Maryville is a city and the county seat of Blount County, Tennessee, in the southeastern United States. Its population was 27,465 at the 2010 census.
It is included in the Knoxville Metropolitan Area and a short distance from popular tourist destinations such as the Great Smoky Mountains National Park, Dollywood, Gatlinburg, and Pigeon Forge.
When the first white explorers arrived in the area, they found the Great Indian Warpath, which ran along the route where the modern US-411 has been built. The trail was long used by the indigenous peoples of the area. A historic Cherokee village known as "Elajay" was situated at the confluence of Ellejoy Creek (named after the village) and the Little River. Its site was near the modern Heritage High School. Ensign Henry Timberlake passed through the village in 1762 while returning from his expedition to the Overhill villages to the west. He reported that it had been abandoned.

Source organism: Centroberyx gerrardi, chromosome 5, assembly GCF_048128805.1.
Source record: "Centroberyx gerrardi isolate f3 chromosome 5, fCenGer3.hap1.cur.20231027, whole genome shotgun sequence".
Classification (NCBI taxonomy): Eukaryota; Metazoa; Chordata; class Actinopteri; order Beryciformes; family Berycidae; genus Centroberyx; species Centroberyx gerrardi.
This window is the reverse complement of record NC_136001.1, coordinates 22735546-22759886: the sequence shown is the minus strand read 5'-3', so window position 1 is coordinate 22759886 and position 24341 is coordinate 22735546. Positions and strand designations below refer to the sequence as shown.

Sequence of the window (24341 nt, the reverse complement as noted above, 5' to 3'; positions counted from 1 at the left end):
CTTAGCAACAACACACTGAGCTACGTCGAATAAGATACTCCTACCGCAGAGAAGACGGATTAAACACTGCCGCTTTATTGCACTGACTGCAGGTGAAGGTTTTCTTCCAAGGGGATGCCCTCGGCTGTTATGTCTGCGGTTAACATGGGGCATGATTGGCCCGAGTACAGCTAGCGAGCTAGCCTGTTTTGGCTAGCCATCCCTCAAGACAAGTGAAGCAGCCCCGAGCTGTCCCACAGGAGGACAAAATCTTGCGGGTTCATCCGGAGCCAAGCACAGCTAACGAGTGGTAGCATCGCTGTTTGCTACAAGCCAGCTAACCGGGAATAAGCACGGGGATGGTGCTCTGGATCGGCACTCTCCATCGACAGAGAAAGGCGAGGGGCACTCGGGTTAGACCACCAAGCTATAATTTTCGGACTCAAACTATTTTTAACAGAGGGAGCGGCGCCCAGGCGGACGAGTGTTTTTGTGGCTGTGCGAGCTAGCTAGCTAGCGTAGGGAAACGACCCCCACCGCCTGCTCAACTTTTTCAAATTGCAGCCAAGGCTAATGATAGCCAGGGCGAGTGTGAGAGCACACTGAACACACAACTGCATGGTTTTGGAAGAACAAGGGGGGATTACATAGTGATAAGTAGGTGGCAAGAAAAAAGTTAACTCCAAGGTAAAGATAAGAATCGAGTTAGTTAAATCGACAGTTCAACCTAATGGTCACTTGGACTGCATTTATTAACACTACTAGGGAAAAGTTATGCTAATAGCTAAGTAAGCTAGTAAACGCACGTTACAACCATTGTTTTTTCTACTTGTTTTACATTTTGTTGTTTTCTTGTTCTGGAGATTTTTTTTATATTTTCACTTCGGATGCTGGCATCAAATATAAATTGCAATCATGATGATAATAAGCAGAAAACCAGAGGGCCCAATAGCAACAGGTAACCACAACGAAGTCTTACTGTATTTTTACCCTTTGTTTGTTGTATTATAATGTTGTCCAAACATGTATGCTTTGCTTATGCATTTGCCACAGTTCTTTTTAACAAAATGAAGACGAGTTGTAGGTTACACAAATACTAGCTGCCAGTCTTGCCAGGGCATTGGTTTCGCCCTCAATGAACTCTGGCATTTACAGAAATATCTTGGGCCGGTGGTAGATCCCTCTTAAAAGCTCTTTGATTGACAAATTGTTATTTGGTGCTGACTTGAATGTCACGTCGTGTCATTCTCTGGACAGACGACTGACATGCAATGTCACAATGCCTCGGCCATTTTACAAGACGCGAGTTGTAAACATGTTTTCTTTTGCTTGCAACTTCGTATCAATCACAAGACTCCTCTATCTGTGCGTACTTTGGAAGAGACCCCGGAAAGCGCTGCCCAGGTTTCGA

In 1785, Revolutionary War veteran John Craig built a wooden palisade enclosing cabins at what is known as Fort Craig (or Craig's Station) in present-day Maryville. Such stations were built throughout the frontier to defend settlers against attacks from the Cherokee. For example, "on April 11, 1793, when settlers believed Indian attacks were imminent, 280 men, women, and children gathered in small huts at John Craig's station on Nine Mile Creek."
Craig donated 50 acres (20 ha) next to his fort for the founding of a new town.